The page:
8. The new agent  given the fact that books can now be successful without having a retail presence, agents need to think carefully about where they add value to the writer and the more innovative agents are now running events, creative writing workshops and are thinking laterally about rights.
  9. Embrace your hybrid – a hybrid author uses a diverse approach to get their work out to readers, using both the traditional system of publishing and also acting as an author-publisher in order to retain control, self-publish their own work and make more money.
  10. Speed to market – the beauty of anyone being able to publish is that you can do this much more easily. Writers who write more than their publisher can handle, now don’t have to wait years for an appropriate ‘slot ‘, they can go down the self-publishing route.
  11. You are not alone – there are downsides to making uncurated content publicly accessible to anyone but there is also power in the community. The power of endorsement by a community and the idea of a collective endorsing something can be very powerful.  Authors can also take advantage of crowd sourcing their editing too, something which has been done by people who are self-publishing successfully like Polly Courtney.
  12. We are only at the beginning  and it is fascinating to watch this unfold.  Ok, so big publishers can benefit from economies of scale when it comes to media buying and distribution but they are also bound by what they have got. Large publishers find their costs are still being sunk into large fixed costs when the days of huge physical print runs are long gone. If you work in a more innovative way, you can rent space by the hour and be flexible.

The road to success

So, if we are only at the beginning it makes perfect sense for soon-to-be-graduates with publishing and writing aspirations to keep on top of developments and watch industry trends by reading relevant blogs, The Bookseller (available to Warwick students through the library catalogue) and attending industry events such as the London Book Fair.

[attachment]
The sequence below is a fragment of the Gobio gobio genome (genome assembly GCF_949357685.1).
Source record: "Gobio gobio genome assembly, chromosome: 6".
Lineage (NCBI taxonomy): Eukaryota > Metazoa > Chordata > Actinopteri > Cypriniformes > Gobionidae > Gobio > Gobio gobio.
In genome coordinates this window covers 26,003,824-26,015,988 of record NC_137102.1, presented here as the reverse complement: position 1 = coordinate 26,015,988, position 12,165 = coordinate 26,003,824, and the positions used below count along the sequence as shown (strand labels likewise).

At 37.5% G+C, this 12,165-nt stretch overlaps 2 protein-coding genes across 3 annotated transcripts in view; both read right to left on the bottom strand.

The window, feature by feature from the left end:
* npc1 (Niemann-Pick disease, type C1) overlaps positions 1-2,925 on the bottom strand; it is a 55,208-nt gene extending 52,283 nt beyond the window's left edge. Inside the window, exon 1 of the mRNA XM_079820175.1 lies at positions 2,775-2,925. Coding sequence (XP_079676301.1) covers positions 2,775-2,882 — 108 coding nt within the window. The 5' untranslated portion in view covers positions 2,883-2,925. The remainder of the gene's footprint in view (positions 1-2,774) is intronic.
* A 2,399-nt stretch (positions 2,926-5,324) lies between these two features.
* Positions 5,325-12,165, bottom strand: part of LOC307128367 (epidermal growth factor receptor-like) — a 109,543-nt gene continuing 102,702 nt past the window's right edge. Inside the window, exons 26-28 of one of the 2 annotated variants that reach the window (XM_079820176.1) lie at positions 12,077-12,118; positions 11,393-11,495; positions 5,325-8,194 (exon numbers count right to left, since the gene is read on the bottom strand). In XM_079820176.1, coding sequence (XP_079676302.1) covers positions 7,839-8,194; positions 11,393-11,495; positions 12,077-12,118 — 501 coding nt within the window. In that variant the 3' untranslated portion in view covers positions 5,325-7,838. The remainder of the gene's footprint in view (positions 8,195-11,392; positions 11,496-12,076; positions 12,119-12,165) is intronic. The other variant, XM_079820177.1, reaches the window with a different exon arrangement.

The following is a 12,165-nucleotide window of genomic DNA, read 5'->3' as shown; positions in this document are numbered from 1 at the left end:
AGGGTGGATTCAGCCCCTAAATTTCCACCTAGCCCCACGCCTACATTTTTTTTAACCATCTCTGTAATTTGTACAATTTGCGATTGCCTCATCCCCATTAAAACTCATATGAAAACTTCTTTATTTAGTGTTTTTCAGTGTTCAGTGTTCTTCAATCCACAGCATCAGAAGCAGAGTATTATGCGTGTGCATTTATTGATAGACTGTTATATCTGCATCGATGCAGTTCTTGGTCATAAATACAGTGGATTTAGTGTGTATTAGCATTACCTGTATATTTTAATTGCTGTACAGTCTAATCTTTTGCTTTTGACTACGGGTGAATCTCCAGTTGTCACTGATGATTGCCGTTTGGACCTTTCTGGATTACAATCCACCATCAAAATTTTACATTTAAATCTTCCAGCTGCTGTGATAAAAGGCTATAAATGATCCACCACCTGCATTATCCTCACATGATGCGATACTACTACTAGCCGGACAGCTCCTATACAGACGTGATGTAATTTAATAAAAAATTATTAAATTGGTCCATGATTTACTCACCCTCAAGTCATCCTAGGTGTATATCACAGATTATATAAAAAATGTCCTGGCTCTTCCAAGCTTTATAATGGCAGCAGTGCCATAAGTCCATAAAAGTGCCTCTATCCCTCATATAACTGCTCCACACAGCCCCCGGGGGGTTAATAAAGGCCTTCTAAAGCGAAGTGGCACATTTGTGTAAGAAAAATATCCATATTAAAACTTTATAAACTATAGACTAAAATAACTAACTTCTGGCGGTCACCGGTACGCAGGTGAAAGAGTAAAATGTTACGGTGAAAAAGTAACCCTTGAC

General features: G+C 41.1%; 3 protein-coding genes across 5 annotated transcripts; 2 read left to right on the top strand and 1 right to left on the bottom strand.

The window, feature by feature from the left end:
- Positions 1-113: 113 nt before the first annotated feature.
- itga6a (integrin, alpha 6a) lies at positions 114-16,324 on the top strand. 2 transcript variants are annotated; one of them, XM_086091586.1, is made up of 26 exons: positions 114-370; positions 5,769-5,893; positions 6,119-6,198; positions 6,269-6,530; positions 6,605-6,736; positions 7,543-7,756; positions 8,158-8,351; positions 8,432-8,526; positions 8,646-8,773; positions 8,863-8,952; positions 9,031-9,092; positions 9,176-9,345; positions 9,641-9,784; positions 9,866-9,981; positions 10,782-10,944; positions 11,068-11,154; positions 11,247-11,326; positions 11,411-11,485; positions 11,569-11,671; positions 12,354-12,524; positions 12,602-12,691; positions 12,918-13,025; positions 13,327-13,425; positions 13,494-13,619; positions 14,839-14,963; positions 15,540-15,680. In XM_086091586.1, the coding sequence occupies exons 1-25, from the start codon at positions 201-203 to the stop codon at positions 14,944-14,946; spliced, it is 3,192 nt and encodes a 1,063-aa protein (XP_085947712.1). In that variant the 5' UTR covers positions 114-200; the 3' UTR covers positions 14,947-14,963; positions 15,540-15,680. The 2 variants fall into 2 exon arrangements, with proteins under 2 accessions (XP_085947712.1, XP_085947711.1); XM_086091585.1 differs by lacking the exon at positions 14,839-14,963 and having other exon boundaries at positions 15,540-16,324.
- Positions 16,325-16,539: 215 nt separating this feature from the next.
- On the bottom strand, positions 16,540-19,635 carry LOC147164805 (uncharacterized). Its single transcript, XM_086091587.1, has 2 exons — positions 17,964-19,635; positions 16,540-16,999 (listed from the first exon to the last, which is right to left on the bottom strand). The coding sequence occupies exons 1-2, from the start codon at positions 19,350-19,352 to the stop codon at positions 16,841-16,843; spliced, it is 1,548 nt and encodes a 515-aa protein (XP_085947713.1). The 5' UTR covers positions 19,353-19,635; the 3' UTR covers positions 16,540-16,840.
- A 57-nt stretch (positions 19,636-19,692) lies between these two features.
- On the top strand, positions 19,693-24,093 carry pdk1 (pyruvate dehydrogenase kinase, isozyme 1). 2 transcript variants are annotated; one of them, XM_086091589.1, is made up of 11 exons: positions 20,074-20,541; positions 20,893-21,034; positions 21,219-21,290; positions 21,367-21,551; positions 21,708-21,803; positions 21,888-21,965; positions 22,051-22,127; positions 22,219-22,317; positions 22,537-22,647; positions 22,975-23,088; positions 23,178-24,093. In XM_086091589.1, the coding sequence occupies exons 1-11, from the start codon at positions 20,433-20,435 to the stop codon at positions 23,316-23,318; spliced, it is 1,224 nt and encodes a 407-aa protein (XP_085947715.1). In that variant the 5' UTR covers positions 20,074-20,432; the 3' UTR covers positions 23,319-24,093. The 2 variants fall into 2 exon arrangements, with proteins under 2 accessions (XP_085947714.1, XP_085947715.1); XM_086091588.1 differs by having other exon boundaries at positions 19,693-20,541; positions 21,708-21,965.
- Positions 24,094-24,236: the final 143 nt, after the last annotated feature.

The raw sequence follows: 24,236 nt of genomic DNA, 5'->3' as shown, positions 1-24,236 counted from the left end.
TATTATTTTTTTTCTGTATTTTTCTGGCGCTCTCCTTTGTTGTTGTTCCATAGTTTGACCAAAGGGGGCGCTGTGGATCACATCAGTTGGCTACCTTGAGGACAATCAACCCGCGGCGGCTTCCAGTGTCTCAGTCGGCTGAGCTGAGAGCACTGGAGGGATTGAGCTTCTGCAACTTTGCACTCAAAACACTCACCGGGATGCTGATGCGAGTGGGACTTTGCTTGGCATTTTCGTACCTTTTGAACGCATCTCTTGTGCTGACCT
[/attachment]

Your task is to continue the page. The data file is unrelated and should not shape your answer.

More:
London Book Fair 2014

Attendees at this year’s fair could hear from industry experts at free seminar sessions on ‘The Changing Face of Publishing’, ‘The War for Talent’  and ‘Futureproof Your Career’ where HR directors talked about bringing in talent from other industries and the challenges involved in being the last industry to embrace digital.

If the ability to be enterprising, flexible, adaptive and digitally savvy are important attributes for careers in publishing and content writing, you need to think carefully about how to showcase your skills and talent. And nurture the right mindset. It’s also important to keep an open mind and consider opportunities offered by smaller companies. Don’t just focus on the ‘big’ names – you’ll only limit your career horizons.

With the ability to interpret trends and data becoming increasingly important, why not make the most of available IT training – free to all Warwick students. Also watch out for future sessions from guest speakers involved in content production and publishing at Warwick LitBiz.